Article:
SKH Note: I met Stashia via Twitter. If I could wrap her up and bring her to the Gutsy household to help her, I would in a heartbeat. She is a lovable Gutsy girl. Stashia blogs via Chrons Disease, Ulcerative Colitis & Medications. Please note that my stance on drugs and medications in relation to healing IBS and IBD will never change. I chose to feature Stashia because I think it’s important for Gutsy women to be presented with the facts all around. Stashia gives a great testimonial for what life with all these drugs and medications is like. I pray for her daily, too.
For me, Crohn’s brings on many different symptoms and ailments along with it. The biggest issue I have, almost non-stop, is abdominal pain. The pain is worsened after eating and drinking; and almost never subsides. It is generally located in my lower abdominal area, to my right side. There have been times when the pain has been so bad that all I could do was curl into a ball and lie on my bed, until it eased up enough for me to drive to the ER. Even after getting to the ER, and having tests done, nothing ever came back to show why I was having such significant pain. Unfortunately, having many tests, with the results coming back completely normal, seems to be a common thing for me over the last couple of years.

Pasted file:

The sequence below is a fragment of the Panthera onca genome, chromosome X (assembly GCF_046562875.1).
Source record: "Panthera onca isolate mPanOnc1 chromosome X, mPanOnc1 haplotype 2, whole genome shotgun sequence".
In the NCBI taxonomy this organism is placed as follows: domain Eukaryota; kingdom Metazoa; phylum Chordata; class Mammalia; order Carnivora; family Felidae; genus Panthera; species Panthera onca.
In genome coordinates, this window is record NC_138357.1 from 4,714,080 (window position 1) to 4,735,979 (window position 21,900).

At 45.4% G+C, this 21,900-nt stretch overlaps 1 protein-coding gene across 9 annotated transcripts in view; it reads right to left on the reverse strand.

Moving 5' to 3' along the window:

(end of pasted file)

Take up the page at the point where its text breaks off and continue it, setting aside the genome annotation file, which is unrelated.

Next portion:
Another big issue that puts a hold on a lot of daily things for me is my extreme fatigue. This may not just be caused from the Crohn’s, but it is definitely playing a huge part. My fatigue is so bad that it takes a lot for me to just get up and go to the store, and sometimes even to walk from my room to the bathroom.
When I was first diagnosed with Crohn’s in 2010, I was 17 years old. I had just graduated from high school. I ended up having to quit my jobs, and withdraw from college, because I couldn’t get out of bed due to all the pain. As of today, I still have not been able to resume my normal lifestyle. My daily routine now consists of waking up, grabbing a very SMALL breakfast (which normally ends up being my last meal until about 6:00 or 7:00 pm that evening), showering, and lying around the house. I do, occasionally, muster up enough energy to drive down the street to my best friend’s house to have movie nights with her. Other than that, she and my boyfriend (who come to see me most of the time now) are basically my only form of social life outside of my home.
Aside from the fatigue and abdominal pain, there are other minor issues that I experience. I have occasional constipation/diarrhea. Fortunately, the diarrhea symptom is less frequent than the constipation. Oddly, I do get constipation that is so severe that I am impacted.
After being diagnosed with Crohn’s and Ulcerative Colitis, my pediatric GI doctor put me on a series of medications. First, they started me on Asacol (2 twice a day). Then they added Entocort (6mg, once a day). After the doctor realized that the Asacol was not working, he put me on Pentasa (3 x twice a day), along with the Entocort, which increased to 9mg a day and still did not work. My doctor then switched me to Apriso (4 x 0.375 twice a day) with Prednisone added. Yes, Prednisone does make you gain weight, gives you chipmunk cheeks, and a distended belly. After taking all of these different medications, I still had not gotten close to remission.